October 3, 2014

NEEDELL| Oh! Sweet Nuthin’, Don’t Mean Nuthin’ At All

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If you ask me, no night out with friends is complete with at least one sing-a-long oldie. Maybe I’m lame, but nothing is better than wailing along to one of your dad’s favorite songs with your buddies, belting out lyrics about dried up levies, lives supported by prayers, or a bar pianist and his regulars. You may not know all the words, but so what? You know the story, and that’s what really counts.

What ever happened to that? The story, that is.

When you look back at the history of both music and storytelling, it is obvious that the two are closely intertwined. In Ancient Greece, stories relayed orally often had a lyrical rhythm that made them easier to remember and thus pass on.

It is difficult to imagine the history of music without the existence of storytelling and vice versa. However, it seems to me that we are going through a shift — nowadays, it is increasingly rare to hear a song on the charts that really crafts a tale lyrically.

Similarly, simple nursery rhymes and songs have been used for centuries for pedagogical purposes. The little jingles we learned in our youth are often used as mnemonic devices (I’m not ashamed to admit that I still sing “30 days have September…” when figuring out how many  days are in the month).

The early days of popular music continued this trend. From the emergence of blues to the heyday of rock and roll, the most popular acts were practically equal parts musician and poet.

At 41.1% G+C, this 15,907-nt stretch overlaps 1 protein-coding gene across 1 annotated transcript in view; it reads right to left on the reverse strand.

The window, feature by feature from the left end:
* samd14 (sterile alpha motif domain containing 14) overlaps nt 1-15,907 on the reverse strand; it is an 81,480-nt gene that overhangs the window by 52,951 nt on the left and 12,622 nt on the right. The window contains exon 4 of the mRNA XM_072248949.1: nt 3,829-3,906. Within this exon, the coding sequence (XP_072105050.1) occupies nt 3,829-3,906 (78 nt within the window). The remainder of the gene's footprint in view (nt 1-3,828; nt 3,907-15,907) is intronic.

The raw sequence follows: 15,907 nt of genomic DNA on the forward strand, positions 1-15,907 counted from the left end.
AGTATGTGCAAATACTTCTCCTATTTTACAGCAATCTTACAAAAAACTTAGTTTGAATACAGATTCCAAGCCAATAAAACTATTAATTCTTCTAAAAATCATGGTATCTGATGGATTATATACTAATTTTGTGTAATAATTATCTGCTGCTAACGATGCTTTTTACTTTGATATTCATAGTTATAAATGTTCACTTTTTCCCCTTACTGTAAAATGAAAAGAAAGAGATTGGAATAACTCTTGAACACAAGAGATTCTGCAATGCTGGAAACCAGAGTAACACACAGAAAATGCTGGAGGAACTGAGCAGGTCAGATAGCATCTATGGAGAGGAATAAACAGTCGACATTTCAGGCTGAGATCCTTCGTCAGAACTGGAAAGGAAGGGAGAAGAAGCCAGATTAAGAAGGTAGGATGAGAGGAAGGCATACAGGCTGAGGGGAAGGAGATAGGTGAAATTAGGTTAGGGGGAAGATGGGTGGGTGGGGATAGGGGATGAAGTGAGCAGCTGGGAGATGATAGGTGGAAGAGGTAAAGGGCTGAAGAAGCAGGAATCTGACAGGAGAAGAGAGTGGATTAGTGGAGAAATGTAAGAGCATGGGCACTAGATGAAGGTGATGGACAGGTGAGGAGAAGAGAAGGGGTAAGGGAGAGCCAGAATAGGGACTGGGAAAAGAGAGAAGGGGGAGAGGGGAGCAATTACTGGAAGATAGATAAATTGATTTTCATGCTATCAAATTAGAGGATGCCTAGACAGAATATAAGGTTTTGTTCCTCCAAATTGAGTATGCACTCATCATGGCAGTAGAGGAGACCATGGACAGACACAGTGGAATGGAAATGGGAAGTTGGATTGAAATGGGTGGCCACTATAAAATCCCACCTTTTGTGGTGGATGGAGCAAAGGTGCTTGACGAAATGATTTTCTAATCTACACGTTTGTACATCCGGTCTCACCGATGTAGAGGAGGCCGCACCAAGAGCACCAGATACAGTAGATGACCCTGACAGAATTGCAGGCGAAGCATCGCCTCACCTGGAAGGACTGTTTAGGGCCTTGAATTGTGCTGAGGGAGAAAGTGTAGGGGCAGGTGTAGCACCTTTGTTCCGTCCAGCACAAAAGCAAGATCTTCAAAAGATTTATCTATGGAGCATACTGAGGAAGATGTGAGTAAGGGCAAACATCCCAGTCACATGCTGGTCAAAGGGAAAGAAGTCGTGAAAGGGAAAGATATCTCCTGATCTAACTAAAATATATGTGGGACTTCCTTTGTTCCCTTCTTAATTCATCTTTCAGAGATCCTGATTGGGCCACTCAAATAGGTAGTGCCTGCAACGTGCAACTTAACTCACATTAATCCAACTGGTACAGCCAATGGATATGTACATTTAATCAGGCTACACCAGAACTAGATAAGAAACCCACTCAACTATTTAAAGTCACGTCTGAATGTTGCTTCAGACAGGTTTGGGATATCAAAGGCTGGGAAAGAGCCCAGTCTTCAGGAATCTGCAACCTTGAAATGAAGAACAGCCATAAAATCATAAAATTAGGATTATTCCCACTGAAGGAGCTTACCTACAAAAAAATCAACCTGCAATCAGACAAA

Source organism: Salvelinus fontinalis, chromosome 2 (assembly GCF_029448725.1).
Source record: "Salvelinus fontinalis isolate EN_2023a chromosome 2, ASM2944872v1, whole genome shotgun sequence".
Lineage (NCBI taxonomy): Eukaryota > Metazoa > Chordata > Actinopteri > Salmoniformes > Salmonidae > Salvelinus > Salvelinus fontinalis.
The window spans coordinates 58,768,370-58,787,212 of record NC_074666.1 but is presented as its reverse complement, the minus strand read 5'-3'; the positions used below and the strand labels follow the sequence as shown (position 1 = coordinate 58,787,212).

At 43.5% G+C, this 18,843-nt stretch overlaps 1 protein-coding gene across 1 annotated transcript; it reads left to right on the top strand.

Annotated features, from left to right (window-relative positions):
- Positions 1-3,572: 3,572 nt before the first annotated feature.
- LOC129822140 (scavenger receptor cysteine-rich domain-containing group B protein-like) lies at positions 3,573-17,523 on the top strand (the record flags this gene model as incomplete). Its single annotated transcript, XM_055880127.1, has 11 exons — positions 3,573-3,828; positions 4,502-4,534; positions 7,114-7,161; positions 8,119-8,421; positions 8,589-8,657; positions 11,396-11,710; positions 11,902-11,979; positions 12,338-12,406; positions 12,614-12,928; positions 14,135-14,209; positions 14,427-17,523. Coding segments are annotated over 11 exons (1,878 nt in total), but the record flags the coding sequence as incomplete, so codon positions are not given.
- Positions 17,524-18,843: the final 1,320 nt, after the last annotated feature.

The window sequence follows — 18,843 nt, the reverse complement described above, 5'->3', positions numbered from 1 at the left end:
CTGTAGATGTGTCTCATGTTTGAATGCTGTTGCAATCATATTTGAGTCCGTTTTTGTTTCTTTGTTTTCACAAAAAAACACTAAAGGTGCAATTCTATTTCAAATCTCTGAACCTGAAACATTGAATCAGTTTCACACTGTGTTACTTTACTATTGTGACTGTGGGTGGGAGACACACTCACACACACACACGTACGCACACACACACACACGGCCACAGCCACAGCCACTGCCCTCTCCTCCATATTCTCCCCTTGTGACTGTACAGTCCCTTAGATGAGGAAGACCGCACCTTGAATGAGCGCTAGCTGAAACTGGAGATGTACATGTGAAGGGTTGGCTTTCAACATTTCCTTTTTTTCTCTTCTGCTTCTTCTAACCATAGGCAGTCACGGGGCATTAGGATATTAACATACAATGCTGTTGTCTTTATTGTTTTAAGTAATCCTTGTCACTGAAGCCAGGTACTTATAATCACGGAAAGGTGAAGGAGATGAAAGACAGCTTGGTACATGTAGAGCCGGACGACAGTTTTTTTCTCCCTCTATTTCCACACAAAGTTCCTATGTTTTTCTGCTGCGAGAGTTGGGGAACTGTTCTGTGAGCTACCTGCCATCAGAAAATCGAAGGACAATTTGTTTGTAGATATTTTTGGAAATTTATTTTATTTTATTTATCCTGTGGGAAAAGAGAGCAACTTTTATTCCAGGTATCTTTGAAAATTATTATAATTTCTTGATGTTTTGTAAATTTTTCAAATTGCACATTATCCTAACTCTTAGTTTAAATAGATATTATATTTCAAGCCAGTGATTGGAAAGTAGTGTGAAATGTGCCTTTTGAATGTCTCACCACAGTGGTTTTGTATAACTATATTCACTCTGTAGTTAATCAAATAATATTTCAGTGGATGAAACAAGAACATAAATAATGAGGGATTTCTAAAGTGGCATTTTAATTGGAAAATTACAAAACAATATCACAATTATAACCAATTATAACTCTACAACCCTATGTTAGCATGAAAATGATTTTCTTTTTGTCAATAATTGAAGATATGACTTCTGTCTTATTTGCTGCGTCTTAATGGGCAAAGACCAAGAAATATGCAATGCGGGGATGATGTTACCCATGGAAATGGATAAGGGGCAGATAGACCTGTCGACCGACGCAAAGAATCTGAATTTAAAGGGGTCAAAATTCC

It is difficult to imagine the history of music without the existence of storytelling and vice versa. However, it seems to me that we are going through a shift — nowadays, it is increasingly rare to hear a song on the charts that really crafts a tale lyrically.

To an extent, storytelling is becoming lost in our popular culture.

When people hear a song on the radio, they barely listen. Nobody asks what the song is about, what it’s preaching, what inspired it. Rather, we are concerned with more superficial questions:

How is addictive is that hook? How dope is that beat? How huge is that drop?

Have you heard this line yet? Oh man, you have to hear this line.

Insert double-meaning, play on words, metaphor, simile, hyperbole, onomatopoeia or some other lyrical flex here

Popular music is no longer about a lyrical story. When people tune in to the radio, or go to a party, they don’t care about the message or the inspiration. The message is lost to other activities, as the music just plays in the background. Everybody hears, but few really listen.

People used to use music as an escape. But most popular songs today rarely immerse their audience in a story. The only things we are losing ourselves in when we make a pass through the chart-toppers are butts (at the risk of losing my audience, I recommend you go check out Julia Moser ’15’s column from Wednesday if you want to read more about butts).